God, let us not forget that You who is merciful are also holy and just.
Read Lamentations 2:1-22
 How the Lord has covered Daughter Zion with the cloud of his anger! He has hurled down the splendor of Israel from heaven to earth; he has not remembered his footstool in the day of his anger.  Without pity the Lord has swallowed up all the dwellings of Jacob; in his wrath he has torn down the strongholds of Daughter Judah. He has brought her kingdom and its princes down to the ground in dishonor.  In fierce anger he has cut off every horn of Israel. He has withdrawn his right hand at the approach of the enemy. He has burned in Jacob like a flaming fire that consumes everything around it.  Like an enemy he has strung his bow; his right hand is ready. Like a foe he has slain all who were pleasing to the eye; he has poured out his wrath like fire on the tent of Daughter Zion.  The Lord is like an enemy; he has swallowed up Israel. He has swallowed up all her palaces and destroyed her strongholds. He has multiplied mourning and lamentation for Daughter Judah.  He has laid waste his dwelling like a garden; he has destroyed his place of meeting. The LORD has made Zion forget her appointed festivals and her Sabbaths; in his fierce anger he has spurned both king and priest.  The Lord has rejected his altar and abandoned his sanctuary. He has given the walls of her palaces into the hands of the enemy; they have raised a shout in the house of the LORD as on the day of an appointed festival.  The LORD determined to tear down the wall around Daughter Zion. He stretched out a measuring line and did not withhold his hand from destroying. He made ramparts and walls lament; together they wasted away.  Her gates have sunk into the ground; their bars he has broken and destroyed. Her king and her princes are exiled among the nations, the law is no more, and her prophets no longer find visions from the LORD.  The elders of Daughter Zion sit on the ground in silence; they have sprinkled dust on their heads and put on sackcloth. The young women of Jerusalem have bowed their heads to the ground.  My eyes fail from weeping, I am in torment within; my heart is poured out on the ground because my people are destroyed, because children and infants faint in the streets of the city.  They say to their mothers, “Where is bread and wine?” as they faint like the wounded in the streets of the city, as their lives ebb away in their mothers’ arms.  What can I say for you? With what can I compare you, Daughter Jerusalem? To what can I liken you, that I may comfort you, Virgin Daughter Zion? Your wound is as deep as the sea. Who can heal you?  The visions of your prophets were false and worthless; they did not expose your sin to ward off your captivity. The prophecies they gave you were false and misleading.  All who pass your way clap their hands at you; they scoff and shake their heads at Daughter Jerusalem: “Is this the city that was called the perfection of beauty, the joy of the whole earth?”  All your enemies open their mouths wide against you; they scoff and gnash their teeth and say, “We have swallowed her up. This is the day we have waited for; we have lived to see it.”  The LORD has done what he planned; he has fulfilled his word, which he decreed long ago. He has overthrown you without pity, he has let the enemy gloat over you, he has exalted the horn of your foes.  The hearts of the people cry out to the Lord. You walls of Daughter Zion, let your tears flow like a river day and night; give yourself no relief, your eyes no rest.  Arise, cry out in the night, as the watches of the night begin; pour out your heart like water in the presence of the Lord. Lift up your hands to him for the lives of your children, who faint from hunger at every street corner.  “Look, LORD, and consider: Whom have you ever treated like this? Should women eat their offspring, the children they have cared for? Should priest and prophet be killed in the sanctuary of the Lord?  “Young and old lie together in the dust of the streets; my young men and young women have fallen by the sword. You have slain them in the day of your anger; you have slaughtered them without pity.  “As you summon to a feast day, so you summoned against me terrors on every side. In the day of the LORD’s anger no one escaped or survived; those I cared for and reared my enemy has destroyed.” Scripture taken from the THE HOLY BIBLE, NEW INTERNATIONAL VERSION, NIV Copyright © 1973, 1978, 1984, 2011 by Biblica, Inc.® Used by permission. All rights reserved worldwide.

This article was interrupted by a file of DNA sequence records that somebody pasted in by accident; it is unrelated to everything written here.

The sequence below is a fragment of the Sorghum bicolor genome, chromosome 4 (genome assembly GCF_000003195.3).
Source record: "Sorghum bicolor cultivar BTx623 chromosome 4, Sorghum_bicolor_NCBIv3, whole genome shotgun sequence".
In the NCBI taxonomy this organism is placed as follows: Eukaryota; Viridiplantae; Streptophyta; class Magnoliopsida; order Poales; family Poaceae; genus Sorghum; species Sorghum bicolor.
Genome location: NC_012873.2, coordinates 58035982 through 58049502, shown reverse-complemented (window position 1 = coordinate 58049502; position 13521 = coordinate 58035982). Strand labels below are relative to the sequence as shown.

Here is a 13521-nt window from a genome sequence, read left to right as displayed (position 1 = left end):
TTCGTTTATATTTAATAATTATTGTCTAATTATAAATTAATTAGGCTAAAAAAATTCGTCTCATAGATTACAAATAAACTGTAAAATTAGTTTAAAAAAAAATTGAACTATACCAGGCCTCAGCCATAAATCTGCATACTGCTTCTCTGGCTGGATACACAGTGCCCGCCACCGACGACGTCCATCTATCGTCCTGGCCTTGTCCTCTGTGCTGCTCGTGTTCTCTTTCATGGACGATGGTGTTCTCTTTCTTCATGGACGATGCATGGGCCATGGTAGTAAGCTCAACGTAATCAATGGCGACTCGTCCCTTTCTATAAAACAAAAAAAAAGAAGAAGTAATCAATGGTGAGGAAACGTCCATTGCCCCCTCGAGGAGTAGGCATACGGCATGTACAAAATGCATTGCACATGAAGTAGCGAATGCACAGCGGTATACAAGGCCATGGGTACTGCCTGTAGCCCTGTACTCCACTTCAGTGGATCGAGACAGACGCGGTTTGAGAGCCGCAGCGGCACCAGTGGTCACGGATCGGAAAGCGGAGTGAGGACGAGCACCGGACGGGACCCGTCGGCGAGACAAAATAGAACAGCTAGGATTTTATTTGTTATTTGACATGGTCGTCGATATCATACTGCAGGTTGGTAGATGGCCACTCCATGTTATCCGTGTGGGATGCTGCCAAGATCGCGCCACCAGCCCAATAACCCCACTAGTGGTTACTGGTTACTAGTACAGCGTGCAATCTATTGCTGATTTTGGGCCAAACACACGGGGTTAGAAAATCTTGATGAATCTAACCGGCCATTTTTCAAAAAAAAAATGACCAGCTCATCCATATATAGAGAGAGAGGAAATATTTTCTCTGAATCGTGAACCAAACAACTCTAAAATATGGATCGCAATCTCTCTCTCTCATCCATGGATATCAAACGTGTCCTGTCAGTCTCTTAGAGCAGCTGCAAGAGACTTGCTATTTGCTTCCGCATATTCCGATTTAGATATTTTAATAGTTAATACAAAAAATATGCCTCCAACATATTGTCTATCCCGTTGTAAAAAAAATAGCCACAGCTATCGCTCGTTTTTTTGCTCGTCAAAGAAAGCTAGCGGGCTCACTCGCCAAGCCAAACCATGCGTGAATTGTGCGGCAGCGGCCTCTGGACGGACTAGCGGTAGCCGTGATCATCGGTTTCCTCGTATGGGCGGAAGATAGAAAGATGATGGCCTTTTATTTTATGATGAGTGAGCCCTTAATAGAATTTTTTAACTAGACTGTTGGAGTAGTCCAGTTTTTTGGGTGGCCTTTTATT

ReflectWhy did God decree disaster?
Our author develops the theme he has introduced in the first poem: God is responsible for what has happened. Read through the first eight verses again and note all the things “the Lord” or “he” has done. They are all summed up in verse 17. God has done what he always said he would do (see Deut. 28:15-68). Once again the writer pours out his grief, horror and despair. And then he prays! He throws back at God the horror around him (20,21). He encourages others to cry out to God (19). But why bother? If this is what God has decreed, what is the point of praying? God has acted in justice as the people brought these things on themselves; God is righteous (1:18) but the writer knows that he is also merciful. So he can plead his case and expect a hearing. He can say to God, “Look . . . and consider” (20). Is it right that women should eat their children; priest and prophet be killed; young and old lie dead? His implicit assumption is that God will act to right the wrongs which have occurred.
Put aside any callousness about the disaster in our world and call out: “Look, Lord, and consider.”
God, we have brought on so much disaster in our world, but we call out to You in hope.
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